Fifteen years ago, Bosnian Serb forces under the command of General Ratko Mladić executed more than 8,000 Muslim men and boys and forced another 25,000 women, children and elderly people to leave their homes. The massacre was found to constitute genocide by the International Criminal Tribunal for the former Yugoslavia (ICTY) in 2004, a finding reaffirmed by the International Court of Justice in 2007.
Since last year, the European Union has joined the countries that recognise 11 July as the Day of Commemoration of the Srebrenica Genocide. This token of remembrance is denied within Bosnia and Herzegovina, as representatives of the Serb Republic in the Bosnian parliament are still blocking initiatives to recognise a national day of remembrance.

Statement by Alison Smith, Legal Counsel of No Peace Without Justice:

“No Peace Without Justice (NPWJ) and the Nonviolent Radical Party, Transnational and Transparty (NRPTT) honour the victims of the Srebrenica massacre and their surviving loved-ones, many of whom were themselves subjected to horrific crimes committed by forces under the command of Bosnian Serb General Ratko Mladic. The fact that General Mladic, indicted in 1996 by the ICTY for genocide and crimes against humanity, still remains at large today is a profound moral failure for Serbia and for the international community; most importantly, it is an affront to the memory of those who died and to the suffering of those who survived.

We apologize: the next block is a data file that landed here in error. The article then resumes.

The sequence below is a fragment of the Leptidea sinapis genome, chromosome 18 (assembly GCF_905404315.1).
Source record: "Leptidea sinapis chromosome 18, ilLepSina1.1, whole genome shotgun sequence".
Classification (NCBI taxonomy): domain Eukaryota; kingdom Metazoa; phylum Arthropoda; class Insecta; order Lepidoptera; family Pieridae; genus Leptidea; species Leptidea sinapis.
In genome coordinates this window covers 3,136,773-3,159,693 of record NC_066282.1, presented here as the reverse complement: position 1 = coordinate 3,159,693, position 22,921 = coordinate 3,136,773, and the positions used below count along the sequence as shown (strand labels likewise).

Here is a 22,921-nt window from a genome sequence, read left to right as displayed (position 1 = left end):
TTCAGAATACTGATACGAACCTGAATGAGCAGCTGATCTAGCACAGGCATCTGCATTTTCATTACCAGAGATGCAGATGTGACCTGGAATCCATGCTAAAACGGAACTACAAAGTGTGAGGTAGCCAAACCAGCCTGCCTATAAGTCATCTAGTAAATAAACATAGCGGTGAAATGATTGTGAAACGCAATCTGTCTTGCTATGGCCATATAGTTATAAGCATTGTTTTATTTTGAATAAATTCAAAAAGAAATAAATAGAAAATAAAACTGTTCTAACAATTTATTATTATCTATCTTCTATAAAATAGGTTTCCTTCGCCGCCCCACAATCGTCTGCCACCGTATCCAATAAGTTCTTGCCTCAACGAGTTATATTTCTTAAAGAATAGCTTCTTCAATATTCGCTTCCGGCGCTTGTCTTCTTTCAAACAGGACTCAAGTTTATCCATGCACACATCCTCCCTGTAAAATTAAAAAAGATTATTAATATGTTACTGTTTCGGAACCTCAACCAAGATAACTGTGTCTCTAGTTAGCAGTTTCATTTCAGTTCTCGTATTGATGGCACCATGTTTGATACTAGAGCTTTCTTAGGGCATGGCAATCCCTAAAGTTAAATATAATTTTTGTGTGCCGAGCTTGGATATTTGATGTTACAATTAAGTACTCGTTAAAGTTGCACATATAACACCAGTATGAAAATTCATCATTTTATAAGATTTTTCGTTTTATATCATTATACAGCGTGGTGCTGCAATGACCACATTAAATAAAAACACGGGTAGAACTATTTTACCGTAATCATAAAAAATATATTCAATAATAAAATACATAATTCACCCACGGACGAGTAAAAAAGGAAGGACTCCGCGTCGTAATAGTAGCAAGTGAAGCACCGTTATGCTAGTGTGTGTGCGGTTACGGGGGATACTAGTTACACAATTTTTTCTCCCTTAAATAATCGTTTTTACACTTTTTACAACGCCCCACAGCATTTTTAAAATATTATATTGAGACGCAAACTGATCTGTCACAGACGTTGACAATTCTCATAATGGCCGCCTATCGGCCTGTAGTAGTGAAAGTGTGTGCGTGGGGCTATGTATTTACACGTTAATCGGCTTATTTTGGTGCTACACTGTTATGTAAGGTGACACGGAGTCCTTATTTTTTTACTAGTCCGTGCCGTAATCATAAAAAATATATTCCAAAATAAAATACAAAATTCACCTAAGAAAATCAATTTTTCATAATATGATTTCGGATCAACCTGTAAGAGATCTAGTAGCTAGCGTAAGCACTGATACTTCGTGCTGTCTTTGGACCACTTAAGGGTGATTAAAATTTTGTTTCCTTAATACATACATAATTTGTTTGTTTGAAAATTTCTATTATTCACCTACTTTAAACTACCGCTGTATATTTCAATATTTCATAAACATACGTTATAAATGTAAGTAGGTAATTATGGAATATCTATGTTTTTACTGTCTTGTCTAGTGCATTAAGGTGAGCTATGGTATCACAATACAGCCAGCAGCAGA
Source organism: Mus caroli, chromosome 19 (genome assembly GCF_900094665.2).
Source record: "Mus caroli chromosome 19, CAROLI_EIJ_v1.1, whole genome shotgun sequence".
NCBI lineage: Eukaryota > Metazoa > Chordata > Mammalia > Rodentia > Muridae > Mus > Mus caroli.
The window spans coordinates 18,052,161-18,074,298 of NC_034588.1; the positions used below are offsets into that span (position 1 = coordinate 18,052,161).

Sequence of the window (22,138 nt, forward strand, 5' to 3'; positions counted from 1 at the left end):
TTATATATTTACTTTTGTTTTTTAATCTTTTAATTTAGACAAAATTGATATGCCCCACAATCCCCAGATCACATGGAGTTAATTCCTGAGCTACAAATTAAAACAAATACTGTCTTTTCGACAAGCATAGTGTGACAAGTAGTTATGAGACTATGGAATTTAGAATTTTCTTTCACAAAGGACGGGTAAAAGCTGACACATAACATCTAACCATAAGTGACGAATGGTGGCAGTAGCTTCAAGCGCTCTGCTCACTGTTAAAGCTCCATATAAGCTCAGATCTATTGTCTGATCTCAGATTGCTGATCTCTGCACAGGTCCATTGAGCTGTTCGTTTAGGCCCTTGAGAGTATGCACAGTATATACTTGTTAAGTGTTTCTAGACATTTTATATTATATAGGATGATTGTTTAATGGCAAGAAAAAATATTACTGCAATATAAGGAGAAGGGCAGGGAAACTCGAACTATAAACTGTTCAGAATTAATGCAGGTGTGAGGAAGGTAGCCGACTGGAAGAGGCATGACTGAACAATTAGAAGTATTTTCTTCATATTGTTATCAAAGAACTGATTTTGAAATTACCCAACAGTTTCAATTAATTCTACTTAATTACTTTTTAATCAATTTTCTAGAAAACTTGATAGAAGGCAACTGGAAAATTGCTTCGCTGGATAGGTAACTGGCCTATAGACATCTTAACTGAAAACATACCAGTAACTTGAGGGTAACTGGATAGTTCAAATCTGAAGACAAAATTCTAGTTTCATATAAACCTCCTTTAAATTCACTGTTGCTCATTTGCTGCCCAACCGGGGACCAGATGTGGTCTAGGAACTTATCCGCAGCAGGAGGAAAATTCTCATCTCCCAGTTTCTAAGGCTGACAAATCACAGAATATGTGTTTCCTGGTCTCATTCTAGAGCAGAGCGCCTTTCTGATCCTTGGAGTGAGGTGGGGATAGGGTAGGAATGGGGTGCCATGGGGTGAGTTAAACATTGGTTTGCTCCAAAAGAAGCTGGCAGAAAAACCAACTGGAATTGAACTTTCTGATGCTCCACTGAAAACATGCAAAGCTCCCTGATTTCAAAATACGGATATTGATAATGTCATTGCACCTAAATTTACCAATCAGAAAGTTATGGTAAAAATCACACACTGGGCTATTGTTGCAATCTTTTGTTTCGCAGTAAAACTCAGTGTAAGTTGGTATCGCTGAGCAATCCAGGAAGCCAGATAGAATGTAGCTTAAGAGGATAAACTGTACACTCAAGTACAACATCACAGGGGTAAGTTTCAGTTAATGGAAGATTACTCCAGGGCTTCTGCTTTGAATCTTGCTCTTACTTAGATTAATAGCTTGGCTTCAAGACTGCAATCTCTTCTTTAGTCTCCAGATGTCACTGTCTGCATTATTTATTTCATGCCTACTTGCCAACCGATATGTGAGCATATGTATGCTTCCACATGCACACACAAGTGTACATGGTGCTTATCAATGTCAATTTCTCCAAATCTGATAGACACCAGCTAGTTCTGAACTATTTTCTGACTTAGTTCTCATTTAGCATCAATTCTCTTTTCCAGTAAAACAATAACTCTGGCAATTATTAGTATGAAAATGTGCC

“NPWJ and NRPTT call on the Government of Serbia to redouble its efforts to secure the arrest and transfer of General Mladic to the ICTY to face trial, along with former Bosnian Serb leader Radovan Karadzic, who is currently standing trial before the tribunal following his arrest last year. The European Union should take all possible measures to ensure Serbia’s cooperation in this regard and keep Serbia’s EU-accession process conditional upon the arrest and transfer of Ratko Mladic for trial in The Hague. The UN Security Council should restate that the ICTY will remain in operation until General Mladic has been arrested and his trial concluded.  If the ICTY closes its doors without having tried General Mladic, it would be a victory of violence over justice, calling into question the very core objective of the Tribunal.

“As 775 newly-identified victims of the massacre will be buried and several thousand mourners will arrive in Srebrenica after a 110 km ‘Peace Walk’ from the town of Nezuk, NPWJ and NRPTT stand with the victims’ central message that those responsible for the crimes committed at Srebrenica must be brought to justice, so that sustainable peace and reconciliation can be possible among the people of Bosnia and Herzegovina and in the former Yugoslavia more broadly.”

For further information, contact Alison Smith on or +32-486-986 235 or Nicola Giovannini on or +32-2-548-3913.